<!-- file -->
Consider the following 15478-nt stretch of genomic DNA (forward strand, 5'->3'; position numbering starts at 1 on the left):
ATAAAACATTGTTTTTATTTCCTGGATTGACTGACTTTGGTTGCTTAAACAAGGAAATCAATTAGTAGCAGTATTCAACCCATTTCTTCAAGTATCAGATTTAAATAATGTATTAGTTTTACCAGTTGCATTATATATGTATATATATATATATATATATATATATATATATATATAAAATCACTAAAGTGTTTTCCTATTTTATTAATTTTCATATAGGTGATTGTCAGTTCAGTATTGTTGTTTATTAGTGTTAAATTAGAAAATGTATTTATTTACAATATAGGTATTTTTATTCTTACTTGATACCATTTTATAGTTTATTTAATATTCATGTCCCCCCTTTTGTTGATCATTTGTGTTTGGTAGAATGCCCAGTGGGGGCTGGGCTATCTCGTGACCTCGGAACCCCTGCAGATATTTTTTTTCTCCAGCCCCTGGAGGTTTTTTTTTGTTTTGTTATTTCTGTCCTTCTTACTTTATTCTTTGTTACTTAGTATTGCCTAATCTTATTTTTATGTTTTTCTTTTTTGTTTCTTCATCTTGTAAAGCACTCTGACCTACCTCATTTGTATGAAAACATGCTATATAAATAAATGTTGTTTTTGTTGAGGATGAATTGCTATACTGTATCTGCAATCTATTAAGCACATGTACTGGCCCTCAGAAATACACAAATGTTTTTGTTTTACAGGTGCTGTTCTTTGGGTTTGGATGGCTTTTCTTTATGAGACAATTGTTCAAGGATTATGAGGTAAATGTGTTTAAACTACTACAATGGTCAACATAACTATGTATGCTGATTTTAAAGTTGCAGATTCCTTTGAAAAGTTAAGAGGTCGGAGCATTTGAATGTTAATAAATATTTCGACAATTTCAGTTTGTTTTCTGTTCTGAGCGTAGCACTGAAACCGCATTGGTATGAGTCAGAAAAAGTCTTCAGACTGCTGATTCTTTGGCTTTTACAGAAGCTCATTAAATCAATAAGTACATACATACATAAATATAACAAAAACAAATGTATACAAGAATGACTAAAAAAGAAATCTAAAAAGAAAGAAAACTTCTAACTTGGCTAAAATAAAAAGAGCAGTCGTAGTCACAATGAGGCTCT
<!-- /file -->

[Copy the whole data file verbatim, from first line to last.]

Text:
Consider the following 15478-nt stretch of genomic DNA (forward strand, 5'->3'; position numbering starts at 1 on the left):
ATAAAACATTGTTTTTATTTCCTGGATTGACTGACTTTGGTTGCTTAAACAAGGAAATCAATTAGTAGCAGTATTCAACCCATTTCTTCAAGTATCAGATTTAAATAATGTATTAGTTTTACCAGTTGCATTATATATGTATATATATATATATATATATATATATATATATATATAAAATCACTAAAGTGTTTTCCTATTTTATTAATTTTCATATAGGTGATTGTCAGTTCAGTATTGTTGTTTATTAGTGTTAAATTAGAAAATGTATTTATTTACAATATAGGTATTTTTATTCTTACTTGATACCATTTTATAGTTTATTTAATATTCATGTCCCCCCTTTTGTTGATCATTTGTGTTTGGTAGAATGCCCAGTGGGGGCTGGGCTATCTCGTGACCTCGGAACCCCTGCAGATATTTTTTTTCTCCAGCCCCTGGAGGTTTTTTTTTGTTTTGTTATTTCTGTCCTTCTTACTTTATTCTTTGTTACTTAGTATTGCCTAATCTTATTTTTATGTTTTTCTTTTTTGTTTCTTCATCTTGTAAAGCACTCTGACCTACCTCATTTGTATGAAAACATGCTATATAAATAAATGTTGTTTTTGTTGAGGATGAATTGCTATACTGTATCTGCAATCTATTAAGCACATGTACTGGCCCTCAGAAATACACAAATGTTTTTGTTTTACAGGTGCTGTTCTTTGGGTTTGGATGGCTTTTCTTTATGAGACAATTGTTCAAGGATTATGAGGTAAATGTGTTTAAACTACTACAATGGTCAACATAACTATGTATGCTGATTTTAAAGTTGCAGATTCCTTTGAAAAGTTAAGAGGTCGGAGCATTTGAATGTTAATAAATATTTCGACAATTTCAGTTTGTTTTCTGTTCTGAGCGTAGCACTGAAACCGCATTGGTATGAGTCAGAAAAAGTCTTCAGACTGCTGATTCTTTGGCTTTTACAGAAGCTCATTAAATCAATAAGTACATACATACATAAATATAACAAAAACAAATGTATACAAGAATGACTAAAAAAGAAATCTAAAAAGAAAGAAAACTTCTAACTTGGCTAAAATAAAAAGAGCAGTCGTAGTCACAATGAGGCTCT